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March 12, 2008


Rus Howser

I don't know why so many people run away from the "Entertainer" label. Teaching is entertaining, or rather, as you said, engaging. It is the ability to turn the bald presentation of information into an engaging performance that defines truly great teachers. If you're not entertaining, you're boring. Nobody learns anything unless they're paying attention.

Steven Hoober

By the mid-80s there were certainly bullet-point technologies about.

You could get (if willing to pay for it) printers that would put full-color, rather nice graphics onto transparency or slides. You can then present these pretty much exactly as computerized presentations are today. Those that mixed video in usually had a second screen for the other projector; a system I think works rather better for viewing and captioning.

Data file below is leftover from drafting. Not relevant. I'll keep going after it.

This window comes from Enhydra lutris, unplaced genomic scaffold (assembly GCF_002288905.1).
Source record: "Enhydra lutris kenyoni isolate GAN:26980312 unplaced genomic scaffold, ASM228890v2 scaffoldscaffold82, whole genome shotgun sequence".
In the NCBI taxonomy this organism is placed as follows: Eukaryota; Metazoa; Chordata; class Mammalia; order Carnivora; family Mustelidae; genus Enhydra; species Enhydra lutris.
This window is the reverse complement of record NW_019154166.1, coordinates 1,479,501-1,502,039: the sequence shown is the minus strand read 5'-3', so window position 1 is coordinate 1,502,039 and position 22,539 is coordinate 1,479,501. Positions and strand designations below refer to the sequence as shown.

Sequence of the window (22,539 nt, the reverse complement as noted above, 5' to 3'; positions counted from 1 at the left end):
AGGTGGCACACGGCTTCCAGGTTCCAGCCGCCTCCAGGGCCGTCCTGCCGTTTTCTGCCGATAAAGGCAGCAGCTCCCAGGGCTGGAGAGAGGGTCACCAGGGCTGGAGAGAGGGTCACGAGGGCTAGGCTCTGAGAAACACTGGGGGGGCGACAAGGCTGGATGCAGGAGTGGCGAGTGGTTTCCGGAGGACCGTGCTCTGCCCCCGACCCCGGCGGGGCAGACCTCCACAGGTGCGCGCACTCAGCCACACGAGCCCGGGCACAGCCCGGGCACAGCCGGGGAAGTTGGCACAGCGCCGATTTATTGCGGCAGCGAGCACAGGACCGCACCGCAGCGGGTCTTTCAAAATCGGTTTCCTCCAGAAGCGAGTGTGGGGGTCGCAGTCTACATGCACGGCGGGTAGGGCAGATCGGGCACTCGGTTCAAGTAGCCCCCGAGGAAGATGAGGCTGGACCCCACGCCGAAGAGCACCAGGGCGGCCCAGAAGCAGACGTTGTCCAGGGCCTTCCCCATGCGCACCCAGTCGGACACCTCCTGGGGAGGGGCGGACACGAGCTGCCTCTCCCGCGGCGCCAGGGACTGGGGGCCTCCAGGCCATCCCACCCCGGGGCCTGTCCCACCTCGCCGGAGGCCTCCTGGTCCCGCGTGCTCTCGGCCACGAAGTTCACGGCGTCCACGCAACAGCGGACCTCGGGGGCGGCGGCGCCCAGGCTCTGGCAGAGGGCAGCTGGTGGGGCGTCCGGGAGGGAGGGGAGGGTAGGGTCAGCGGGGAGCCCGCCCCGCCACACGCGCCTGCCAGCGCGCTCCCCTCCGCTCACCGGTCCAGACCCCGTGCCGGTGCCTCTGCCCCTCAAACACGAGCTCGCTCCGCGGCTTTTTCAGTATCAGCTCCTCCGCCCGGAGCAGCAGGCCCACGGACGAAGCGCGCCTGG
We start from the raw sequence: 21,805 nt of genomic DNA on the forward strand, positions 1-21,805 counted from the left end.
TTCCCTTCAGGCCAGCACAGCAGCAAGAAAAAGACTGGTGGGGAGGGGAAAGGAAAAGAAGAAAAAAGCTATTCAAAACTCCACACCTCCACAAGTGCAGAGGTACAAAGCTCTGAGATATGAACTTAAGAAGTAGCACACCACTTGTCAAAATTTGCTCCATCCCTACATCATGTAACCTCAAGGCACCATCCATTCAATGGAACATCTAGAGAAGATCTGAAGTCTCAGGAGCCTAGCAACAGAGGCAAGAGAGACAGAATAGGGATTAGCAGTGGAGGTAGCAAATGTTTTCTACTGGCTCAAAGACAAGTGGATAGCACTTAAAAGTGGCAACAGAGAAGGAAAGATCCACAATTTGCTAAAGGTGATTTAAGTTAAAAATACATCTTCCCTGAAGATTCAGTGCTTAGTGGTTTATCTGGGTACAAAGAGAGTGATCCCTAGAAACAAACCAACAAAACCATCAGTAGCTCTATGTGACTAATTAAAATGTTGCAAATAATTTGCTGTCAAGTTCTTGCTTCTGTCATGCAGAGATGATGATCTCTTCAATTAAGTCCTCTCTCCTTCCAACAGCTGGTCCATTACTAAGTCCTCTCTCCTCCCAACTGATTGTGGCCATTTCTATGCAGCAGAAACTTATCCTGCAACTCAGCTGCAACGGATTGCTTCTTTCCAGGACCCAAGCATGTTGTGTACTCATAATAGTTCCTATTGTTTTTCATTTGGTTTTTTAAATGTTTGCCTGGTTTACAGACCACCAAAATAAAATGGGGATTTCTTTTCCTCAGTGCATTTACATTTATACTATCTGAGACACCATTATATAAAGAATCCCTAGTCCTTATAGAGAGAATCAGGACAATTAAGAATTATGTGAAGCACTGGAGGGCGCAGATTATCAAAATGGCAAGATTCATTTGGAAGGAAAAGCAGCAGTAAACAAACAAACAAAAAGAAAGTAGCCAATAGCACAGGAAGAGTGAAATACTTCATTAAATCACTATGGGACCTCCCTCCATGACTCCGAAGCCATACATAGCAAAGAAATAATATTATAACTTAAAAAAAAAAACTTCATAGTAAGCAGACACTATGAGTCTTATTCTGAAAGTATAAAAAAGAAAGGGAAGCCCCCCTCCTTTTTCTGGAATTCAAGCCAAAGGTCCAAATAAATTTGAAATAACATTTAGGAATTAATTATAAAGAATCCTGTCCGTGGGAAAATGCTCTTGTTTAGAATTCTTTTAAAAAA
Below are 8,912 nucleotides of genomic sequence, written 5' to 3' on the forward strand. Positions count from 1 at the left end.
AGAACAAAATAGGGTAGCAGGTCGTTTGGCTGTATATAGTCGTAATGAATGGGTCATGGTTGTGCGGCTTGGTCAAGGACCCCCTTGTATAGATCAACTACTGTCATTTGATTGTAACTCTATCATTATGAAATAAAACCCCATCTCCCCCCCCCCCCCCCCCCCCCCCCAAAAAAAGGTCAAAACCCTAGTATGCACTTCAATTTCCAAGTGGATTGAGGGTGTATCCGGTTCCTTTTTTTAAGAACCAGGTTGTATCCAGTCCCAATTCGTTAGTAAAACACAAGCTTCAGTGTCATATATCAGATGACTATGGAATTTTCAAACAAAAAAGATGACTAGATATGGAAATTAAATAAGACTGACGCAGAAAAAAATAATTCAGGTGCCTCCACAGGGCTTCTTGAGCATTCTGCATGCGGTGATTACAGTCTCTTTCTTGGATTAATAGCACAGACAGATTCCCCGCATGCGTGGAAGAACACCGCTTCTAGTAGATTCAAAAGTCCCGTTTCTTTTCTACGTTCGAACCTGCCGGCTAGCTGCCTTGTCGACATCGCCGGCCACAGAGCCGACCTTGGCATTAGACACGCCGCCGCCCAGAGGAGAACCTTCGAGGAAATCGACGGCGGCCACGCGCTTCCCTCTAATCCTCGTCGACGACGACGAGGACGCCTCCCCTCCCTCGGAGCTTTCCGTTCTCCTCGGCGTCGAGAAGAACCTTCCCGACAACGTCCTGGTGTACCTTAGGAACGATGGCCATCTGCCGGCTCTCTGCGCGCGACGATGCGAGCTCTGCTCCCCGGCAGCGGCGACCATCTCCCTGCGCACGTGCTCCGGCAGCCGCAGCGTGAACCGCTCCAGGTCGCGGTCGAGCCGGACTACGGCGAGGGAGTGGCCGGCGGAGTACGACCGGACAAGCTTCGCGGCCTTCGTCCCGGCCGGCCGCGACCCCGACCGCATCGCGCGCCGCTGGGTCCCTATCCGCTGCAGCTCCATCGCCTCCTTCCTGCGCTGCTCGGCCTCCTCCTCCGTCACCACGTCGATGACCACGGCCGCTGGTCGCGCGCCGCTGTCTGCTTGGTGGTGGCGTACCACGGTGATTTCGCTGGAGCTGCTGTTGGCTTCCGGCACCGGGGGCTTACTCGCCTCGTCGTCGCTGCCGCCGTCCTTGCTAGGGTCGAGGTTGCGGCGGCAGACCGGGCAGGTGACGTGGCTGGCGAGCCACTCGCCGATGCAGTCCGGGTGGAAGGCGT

Of course, most of these were as bad as the typical powerpoint today. A few good designers could sneak in there, but mostly they were run (or excessively specified) by marketing weenies, and were impenetrable charts and too many bullets on patterned backgrounds.

The best presentation I saw in this era was done by Hallmark in one of their PR centers (i.e. company museum). They had THREE projectors and screens, side by side, and used that (plus far-away projectors in the ceiling) to eliminate the sudden transition issues. May not count to you as a presentation as it was canned (no speaker) though.


Garr, I am playing catch-up as I have been distracted by personal events....
In 1977, I took a post as a university post-grad lecturer. I asked my prof. for some tips on lecturing to students. He thought for a few moments and replied "Your first duty is to entertain them. Your second is to inform them," he paused and then continued "but not too much." He went on to explain that, for instance the laws of thermodynamics are quite challenging conceptually so only do one law per lecture and spend time to simplify the approach to make it interesting and accessible... wise words I reflect on as I charge off on creating a new pack of PowerPoint slides.

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